Largest, Oldest, Most Famous. These adjectives catch my attention. Continuing on this thread of new Islamic art wings at major museums (the Louvre, The Met), we’ve crossed the channel to London’s Victoria and Albert. The centerpiece to the Jameel Gallery of Islamic art, which opened in July 2006, is just that: The largest, the oldest signed, and undoubtedly the most famous Persian carpet in the world. Behold the Ardabil Carpet.
When William Morris, an art referee for the museum at the time (and the grandfather of textile design), first saw the Ardabil carpet in 1893 he was smitten, describing it as “the most remarkable work of art … the design is of singular perfection …”, banging on in delirious delight. Morris didn’t know that it was one of a pair (the other of which is at LACMA in Los Angeles, and was at one point in JP Getty’s possession).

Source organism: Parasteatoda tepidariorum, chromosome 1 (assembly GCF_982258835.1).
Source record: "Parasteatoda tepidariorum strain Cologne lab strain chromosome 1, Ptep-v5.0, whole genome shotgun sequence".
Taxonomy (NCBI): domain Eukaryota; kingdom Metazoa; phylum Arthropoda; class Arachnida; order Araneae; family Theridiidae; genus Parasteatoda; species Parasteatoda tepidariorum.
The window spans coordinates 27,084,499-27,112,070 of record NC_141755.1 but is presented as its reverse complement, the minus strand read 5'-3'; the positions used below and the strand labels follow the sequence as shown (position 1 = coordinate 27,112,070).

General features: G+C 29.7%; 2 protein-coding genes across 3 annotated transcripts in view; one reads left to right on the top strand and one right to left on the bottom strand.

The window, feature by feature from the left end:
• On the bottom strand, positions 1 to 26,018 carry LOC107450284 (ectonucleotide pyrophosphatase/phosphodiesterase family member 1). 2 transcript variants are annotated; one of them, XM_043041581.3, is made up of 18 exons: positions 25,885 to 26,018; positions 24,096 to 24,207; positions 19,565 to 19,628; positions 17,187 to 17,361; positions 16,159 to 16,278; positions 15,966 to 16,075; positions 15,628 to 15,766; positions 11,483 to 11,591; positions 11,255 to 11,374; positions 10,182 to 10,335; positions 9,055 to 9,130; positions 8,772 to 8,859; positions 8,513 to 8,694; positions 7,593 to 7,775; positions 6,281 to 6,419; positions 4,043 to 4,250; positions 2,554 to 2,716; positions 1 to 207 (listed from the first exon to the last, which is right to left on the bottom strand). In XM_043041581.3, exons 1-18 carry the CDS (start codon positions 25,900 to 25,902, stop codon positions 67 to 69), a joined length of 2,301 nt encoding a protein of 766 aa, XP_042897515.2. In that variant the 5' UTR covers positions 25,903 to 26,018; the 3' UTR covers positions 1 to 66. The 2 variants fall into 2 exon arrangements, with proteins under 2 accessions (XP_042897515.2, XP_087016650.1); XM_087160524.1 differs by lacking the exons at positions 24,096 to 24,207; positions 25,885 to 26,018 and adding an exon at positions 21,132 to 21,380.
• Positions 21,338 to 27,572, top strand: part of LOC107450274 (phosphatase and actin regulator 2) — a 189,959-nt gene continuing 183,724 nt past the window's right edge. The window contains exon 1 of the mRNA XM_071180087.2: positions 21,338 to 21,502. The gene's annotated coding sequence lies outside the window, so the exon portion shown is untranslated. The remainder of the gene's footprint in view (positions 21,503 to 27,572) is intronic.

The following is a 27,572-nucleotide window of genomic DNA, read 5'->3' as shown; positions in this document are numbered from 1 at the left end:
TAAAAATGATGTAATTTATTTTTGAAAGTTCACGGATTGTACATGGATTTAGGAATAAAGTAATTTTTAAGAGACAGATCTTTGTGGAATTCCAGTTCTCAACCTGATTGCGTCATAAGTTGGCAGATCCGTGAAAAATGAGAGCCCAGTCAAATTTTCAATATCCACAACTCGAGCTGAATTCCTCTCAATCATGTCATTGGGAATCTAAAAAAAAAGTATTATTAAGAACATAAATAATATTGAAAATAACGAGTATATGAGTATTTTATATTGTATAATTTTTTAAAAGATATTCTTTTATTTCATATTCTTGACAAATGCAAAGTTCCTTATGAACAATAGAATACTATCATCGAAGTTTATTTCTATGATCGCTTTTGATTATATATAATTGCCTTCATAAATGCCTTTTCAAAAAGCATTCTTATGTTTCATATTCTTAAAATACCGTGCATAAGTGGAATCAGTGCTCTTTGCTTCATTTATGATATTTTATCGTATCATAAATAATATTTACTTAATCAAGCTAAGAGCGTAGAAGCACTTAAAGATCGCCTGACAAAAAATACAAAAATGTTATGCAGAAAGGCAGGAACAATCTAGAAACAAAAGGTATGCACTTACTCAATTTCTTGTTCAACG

Measuring 10.51m x 5.34m (34.4 x 17.6 feet), it has over 26 million knots of silk and wool. The pair took more than 4 years to weave and were laid on the floor of the burial place of Shaikh Safi al-Din, the founder of the Safavid Dynasty. They were in the mosque of Arbadil (NW Persia) from 1539-40, when they were made on royal commission, till 1890 when they left Iran for England. The inscription of the weaver (who wasn’t really a slave, but probably using the word in humility)
The idea here is that the more you read of this THATMuse blog, the more likely you’ll be to find hints to existing THATMuse treasure… The more you read, the more you’ll win. This Ardabil carpet, however, is an exception. Not only would it be too easy to find in a THATVA, it is too fine to take photos of. Something sacred to even the THATMuse gods!
Except for the NY Times photo, all other photos were taken from the V&A.